Tuesday, March 30, 2021

Back to the Classics Challenge 2021 – P.G. Wodehouse


I chose to read some Wooster and Jeeves for the category “Classic Humor or Satire”. I’ve seen a few episodes of the hilarious adaptations starring Hugh Laurie and Stephen Fry but had never read any Wodehouse before. And here I had this chunky  bind up that I bought at a library sale or Goodwill years ago, just begging to be read.  I am so very glad I took the plunge - they were so very, very funny!  

The below listed three titles are sequential but late in the series, published in 1960, 1963 and 1971 respectively. There is a lot to be gained reading them in order, I believe, since there is usually a little throw back to events and characters in previous novels and when I reached the third book, I was laughing out loud while reading.  

So now my plan is to read all the Wooster and Jeeves novels in order. It won’t take me too long to achieve this – a couple of years maybe. There’s a total of 16 novels I believe, but the individual books are fairly short – under 300 pages.  The plots are pretty much all the same, Bertie gets into trouble, usually meaning well, and Jeeves gets him out of it. Some of the humor is in that repetition.

How Right You Are, Jeeves

When Bertie Wooster’s valet, Jeeves, takes a holiday, Bertie heads down to Brinkley Court to stay with his Aunt Dahlia. Dahlia wants Bertie to prevent her goddaughter, Phyllis Mills, from marrying the American playboy Willie Cream, both of whom are also staying at Brinkley Court. Also guests of the manor are Willie’s mother, the thriller writer Mrs. Homer Cream, a novelist, Phyllis step-father, Aubrey Upjohn who unfortunately was also the headmaster at Bertie’s boarding school and has a long memory, and the spunky Roberta “Bobbie” Wickham who tends to get Bertie in trouble whenever she is around. The ridiculous plot thickens and Bertie gets into all kinds of trouble due to both Bobbie and his own silliness.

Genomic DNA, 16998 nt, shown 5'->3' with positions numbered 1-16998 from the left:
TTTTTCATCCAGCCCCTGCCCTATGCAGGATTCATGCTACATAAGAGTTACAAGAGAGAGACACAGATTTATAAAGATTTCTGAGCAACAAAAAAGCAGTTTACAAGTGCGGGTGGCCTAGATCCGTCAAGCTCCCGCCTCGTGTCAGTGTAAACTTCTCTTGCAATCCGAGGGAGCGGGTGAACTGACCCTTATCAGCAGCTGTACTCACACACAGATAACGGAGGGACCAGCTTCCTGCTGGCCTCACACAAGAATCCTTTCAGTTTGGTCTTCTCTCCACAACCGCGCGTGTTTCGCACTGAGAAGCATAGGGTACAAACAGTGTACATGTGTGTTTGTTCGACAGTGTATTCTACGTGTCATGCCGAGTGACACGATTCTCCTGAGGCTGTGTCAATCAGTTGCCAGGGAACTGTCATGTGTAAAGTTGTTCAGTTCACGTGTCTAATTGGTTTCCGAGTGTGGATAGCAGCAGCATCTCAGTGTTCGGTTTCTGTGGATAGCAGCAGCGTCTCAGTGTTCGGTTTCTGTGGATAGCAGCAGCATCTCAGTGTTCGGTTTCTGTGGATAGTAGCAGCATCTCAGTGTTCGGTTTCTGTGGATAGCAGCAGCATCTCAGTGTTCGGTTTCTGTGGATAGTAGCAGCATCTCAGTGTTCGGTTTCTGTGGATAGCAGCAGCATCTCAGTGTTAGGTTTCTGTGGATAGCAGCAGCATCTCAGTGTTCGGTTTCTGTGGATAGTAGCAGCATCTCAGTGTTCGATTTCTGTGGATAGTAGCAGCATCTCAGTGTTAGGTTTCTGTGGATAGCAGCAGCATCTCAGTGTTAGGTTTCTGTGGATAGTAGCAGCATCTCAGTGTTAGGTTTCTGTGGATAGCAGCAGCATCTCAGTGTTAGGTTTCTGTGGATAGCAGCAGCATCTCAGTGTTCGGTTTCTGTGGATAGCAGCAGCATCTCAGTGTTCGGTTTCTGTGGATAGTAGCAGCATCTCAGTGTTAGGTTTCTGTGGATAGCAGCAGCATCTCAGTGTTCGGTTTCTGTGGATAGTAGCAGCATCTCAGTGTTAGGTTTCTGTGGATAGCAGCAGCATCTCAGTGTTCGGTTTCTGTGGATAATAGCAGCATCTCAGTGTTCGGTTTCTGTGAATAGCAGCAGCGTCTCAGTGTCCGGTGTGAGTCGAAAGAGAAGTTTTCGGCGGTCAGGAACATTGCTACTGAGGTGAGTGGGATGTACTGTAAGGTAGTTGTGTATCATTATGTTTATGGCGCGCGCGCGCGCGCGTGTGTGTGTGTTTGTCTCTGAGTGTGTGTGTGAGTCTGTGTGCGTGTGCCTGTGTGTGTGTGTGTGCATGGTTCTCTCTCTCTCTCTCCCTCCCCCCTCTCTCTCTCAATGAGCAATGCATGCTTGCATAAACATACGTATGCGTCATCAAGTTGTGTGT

Stiff Upper Lip, Jeeves

Bertie is induced to return to Totleigh Towers despite the fact that its owner Sir Watkyn Bassett once jailed him for a college prank and frankly can’t stand him. Also, Sir Watkyn’s daughter, Madeline, has vowed to become Mrs. Wooster if her current engagement to Gussie Fink fails. When that affiance is threatened, Bertie has no choice but to enter the lion’s den and patch up Gussie and Madeline’s relationship to avoid dreaded matrimony himself. Of course, many other hijinks ensue: Bertie is (falsely) accused of theft and then kleptomania, spends a night in jail; Jeeves impersonates a Scotland Yard Chief Inspector; a garish alpine hat is sacrificed.

Jeeves and the Tie That Binds

We learn that Jeeves belongs to a club for manservants in which pertinent details of their employers are committed to a book “to inform those seeking employment of the sort of thing they will be taking on”. Bertie is afraid that the book (with an incredible 18 pages devoted solely to him) will fall into the wrong hands. For once, Bertie isn’t wrong. Jeeves and Wooster go to stay at Aunt Dahlia’s with the aim of helping Bertie’s old pal Harold “Ginger” Winship who is standing for Parliament in the by-election at Market Snodsbury. Unfortunately, Ginger’s impetus for politics is his fiancée, Florence Cray, one of Bertie’s old paramours. Also staying at Brinkley Court is Madeline Bassett and her suitor, Lord Sidcup, one of Bertie’s avowed enemies. Without any spoilers, this is the novel where Bertie finally commits to a relationship.